Sick and Wounded

Sick and Wounded

 

international legal treatment. The first attempts to work out a system of rules for the treatment of the sick and wounded were made in the middle of the 16th century, in a period marked by the formation of large absolutist states and the appearance of standing armies. The rules of modern international law governing the treatment of the sick and wounded in periods of armed conflict began to take shape at the time of the Great French Revolution. Military medical services were set up in most European countries from the end of the 18th century with the introduction of universal conscription. At the same time new rules were being worked out for the conduct of war. The first multilateral conventions providing for the protection of the wounded, sick, and medical institutions and their staffs in time of war were concluded in 1864 for ground warfare and in 1899 for naval warfare.

Today international legal treatment for the wounded and sick is regulated by the Convention for the Amelioration of the Condition of the Wounded and Sick in Armed Forces in the Field and the Convention for the Amelioration of the Condition of the Wounded and Sick and Shipwrecked Members of Armed Forces at Sea, both concluded in Geneva Aug. 12, 1949. According to these conventions the following are protected: (1) wounded and sick who are members of the regular armed forces, of militias and of volunteer detachments, including resistance movements; (2) persons accompanying the armed forces without actually being members thereof, such as war correspondents, civilian members of military aircraft crews, and members of work crews or of services responsible for the welfare of the armed forces; (3) members of crews of the merchant marine and of civil aircraft who do not benefit by more favorable treatment under any other international law status; (4) personnel of regular armed forces who profess allegiance to a government or an authority not recognized by the detaining power; (5) inhabitants of an unoccupied territory who, upon the approach of the enemy, spontaneously take up arms without having had time to form themselves into regular forces.

A belligerent state holding enemy sick and wounded must first evacuate them from the danger zone; the seriously wounded and sick should be repatriated or accommodated in a neutral country during the armed conflict. Other sick and wounded persons are to be repatriated immediately upon termination of the conflict. It is prohibited to murder or exterminate the sick and wounded, to subject them to torture or biological experiments, or to take reprisals against them. The conventions of 1949 prohibit the molestation or conviction of civilians or representatives of relief organizations who of their own initiative collect and care for the wounded and sick. Since the life and health of the wounded and sick depend on the normal operation of medical institutions and their personnel, the latter are protected under international law, as are hospital trains, aircraft, and ships. All medical units and establishments must be respected and protected by the parties to a conflict.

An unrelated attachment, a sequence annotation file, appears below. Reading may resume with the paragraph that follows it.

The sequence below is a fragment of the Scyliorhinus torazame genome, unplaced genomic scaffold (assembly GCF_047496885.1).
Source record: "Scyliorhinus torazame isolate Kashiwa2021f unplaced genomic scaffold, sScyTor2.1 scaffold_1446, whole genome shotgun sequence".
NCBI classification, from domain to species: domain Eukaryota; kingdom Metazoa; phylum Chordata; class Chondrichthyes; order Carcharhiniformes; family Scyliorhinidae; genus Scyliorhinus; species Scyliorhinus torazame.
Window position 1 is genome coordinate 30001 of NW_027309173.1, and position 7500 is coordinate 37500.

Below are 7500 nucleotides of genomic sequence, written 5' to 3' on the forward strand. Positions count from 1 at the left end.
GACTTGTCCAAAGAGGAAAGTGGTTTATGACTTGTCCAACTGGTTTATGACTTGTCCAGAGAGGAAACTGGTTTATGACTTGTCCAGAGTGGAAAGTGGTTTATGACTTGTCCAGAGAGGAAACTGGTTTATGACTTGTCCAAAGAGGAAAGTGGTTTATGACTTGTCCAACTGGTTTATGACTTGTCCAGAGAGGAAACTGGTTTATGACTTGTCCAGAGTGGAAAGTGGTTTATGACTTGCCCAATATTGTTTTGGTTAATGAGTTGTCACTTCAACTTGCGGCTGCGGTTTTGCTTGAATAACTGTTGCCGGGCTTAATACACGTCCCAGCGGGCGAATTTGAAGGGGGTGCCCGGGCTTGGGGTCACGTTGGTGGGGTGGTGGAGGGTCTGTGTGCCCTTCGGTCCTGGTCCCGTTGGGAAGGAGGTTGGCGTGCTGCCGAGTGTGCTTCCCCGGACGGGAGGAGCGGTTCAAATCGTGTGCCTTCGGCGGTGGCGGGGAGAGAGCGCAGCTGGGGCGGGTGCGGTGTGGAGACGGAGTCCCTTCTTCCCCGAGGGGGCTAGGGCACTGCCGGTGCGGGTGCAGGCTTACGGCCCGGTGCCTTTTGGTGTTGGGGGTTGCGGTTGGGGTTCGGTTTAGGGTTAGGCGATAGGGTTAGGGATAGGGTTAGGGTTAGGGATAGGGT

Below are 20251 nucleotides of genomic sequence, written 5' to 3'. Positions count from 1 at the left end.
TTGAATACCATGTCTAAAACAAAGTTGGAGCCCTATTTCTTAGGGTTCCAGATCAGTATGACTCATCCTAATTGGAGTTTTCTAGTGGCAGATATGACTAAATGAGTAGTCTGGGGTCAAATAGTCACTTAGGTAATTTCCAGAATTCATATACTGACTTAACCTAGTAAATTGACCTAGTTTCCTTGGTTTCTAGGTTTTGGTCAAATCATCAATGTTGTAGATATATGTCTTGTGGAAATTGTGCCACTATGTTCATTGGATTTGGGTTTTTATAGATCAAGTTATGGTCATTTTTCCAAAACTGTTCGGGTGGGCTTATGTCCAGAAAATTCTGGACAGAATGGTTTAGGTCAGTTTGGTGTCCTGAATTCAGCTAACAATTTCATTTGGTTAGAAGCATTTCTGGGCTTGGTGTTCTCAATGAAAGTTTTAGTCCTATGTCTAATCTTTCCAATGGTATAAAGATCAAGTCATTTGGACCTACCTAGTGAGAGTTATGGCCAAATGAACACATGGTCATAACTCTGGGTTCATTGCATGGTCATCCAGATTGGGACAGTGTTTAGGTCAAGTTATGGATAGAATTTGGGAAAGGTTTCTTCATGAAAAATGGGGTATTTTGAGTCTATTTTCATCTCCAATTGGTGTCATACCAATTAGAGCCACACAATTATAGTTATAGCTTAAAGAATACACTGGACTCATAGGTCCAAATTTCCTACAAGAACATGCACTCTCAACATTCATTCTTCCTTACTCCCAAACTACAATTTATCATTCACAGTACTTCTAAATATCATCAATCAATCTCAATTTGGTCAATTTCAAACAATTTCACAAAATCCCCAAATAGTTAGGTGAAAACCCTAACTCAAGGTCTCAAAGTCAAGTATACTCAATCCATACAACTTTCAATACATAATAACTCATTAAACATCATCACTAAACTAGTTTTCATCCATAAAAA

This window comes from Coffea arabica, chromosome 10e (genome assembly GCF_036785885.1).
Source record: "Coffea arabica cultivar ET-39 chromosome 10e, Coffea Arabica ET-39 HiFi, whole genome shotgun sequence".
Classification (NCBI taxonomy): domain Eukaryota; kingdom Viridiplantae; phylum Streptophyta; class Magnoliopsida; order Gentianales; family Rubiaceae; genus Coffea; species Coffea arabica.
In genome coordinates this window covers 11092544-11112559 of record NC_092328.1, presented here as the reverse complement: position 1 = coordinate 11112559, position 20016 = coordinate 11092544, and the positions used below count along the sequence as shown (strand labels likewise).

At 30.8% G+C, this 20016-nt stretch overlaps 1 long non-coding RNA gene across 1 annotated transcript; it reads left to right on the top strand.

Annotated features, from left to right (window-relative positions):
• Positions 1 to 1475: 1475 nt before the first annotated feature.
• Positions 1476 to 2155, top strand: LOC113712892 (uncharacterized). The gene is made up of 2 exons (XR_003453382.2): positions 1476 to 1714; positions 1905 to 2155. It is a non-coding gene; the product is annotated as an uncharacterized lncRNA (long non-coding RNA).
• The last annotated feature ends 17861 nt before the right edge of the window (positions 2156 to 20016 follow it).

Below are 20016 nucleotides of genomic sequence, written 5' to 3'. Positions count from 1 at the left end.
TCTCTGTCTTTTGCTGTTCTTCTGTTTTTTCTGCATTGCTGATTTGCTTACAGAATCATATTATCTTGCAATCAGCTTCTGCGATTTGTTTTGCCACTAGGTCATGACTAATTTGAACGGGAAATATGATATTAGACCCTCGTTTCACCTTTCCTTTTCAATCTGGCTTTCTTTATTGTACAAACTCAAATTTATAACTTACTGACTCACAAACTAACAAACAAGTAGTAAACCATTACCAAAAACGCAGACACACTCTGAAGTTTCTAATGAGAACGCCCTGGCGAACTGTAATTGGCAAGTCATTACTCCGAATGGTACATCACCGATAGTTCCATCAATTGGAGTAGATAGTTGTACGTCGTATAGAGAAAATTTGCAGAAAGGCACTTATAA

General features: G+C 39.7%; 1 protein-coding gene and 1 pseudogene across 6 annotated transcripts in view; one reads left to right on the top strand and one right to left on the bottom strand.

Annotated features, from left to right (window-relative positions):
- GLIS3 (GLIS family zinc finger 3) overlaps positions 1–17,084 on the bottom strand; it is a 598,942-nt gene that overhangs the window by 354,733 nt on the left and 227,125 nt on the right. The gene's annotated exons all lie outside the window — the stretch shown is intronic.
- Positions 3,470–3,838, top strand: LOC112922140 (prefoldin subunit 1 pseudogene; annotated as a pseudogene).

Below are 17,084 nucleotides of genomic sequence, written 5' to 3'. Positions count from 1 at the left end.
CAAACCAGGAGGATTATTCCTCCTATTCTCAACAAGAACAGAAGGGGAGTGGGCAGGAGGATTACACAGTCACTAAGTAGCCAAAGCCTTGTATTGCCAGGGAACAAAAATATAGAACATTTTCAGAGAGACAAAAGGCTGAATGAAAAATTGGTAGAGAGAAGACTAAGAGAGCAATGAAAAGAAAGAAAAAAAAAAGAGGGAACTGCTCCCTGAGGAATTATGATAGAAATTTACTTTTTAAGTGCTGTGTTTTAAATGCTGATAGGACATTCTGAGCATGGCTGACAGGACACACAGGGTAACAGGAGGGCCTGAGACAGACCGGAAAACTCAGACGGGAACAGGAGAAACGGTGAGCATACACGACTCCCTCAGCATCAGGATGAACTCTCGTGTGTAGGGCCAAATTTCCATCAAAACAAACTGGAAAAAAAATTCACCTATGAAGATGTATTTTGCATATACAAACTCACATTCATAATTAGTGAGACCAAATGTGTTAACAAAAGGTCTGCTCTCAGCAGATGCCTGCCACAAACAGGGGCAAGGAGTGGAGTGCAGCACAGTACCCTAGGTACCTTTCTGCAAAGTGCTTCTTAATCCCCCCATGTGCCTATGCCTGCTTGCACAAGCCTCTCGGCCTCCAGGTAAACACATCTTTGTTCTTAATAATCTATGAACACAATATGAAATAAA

The international legal treatment of the wounded and sick in naval warfare is regulated by a special convention and in the main corresponds to the rules governing land warfare. The legal provisions of the convention apply equally to the wounded, sick, or shipwrecked, it being understood that the term “shipwreck” includes forced landings at sea by or from aircraft.

The Geneva conventions of 1949 provide for the criminal responsibility of persons committing breaches of the rules laid down in them. The states ratifying these conventions “undertake to enact any legislation necessary to provide effective penal sanctions for persons committing or ordering to be committed any of the grave breaches of the present convention.”

The USSR and other socialist countries have made a substantial contribution to the working out of humane rules for the treatment of the sick and wounded in time of warfare. As a result of their active stand, the Geneva conventions of 1949 included a number of new regulations (compared with the previous conventions in force)—that is, the obligation of the signatory states to apply them during civil or national liberation wars; the protection of hospital ships of any tonnage; and the prohibition of any discrimination in assistance to the wounded and sick for such reasons as nationality, race, religion, and political beliefs.

The aggressive imperialist states in their predatory wars violate on a mass scale the international legal rules governing the treatment of the wounded and the sick. During World War II, Hitler’s troops were guilty of particularly serious violation of these rules on the territory they occupied. They were particularly brutal in their treatment of wounded Soviet soldiers, and they bombed and fired on medical transports and other medical targets. International legal standards were violated by the United States in their aggressive war in Vietnam.

REFERENCE

Mezhdunarodnoe pravo, vol. 5. Moscow, 1969. Pages 336–48.

V. I. KUZNETSOV

References in classic literature ?
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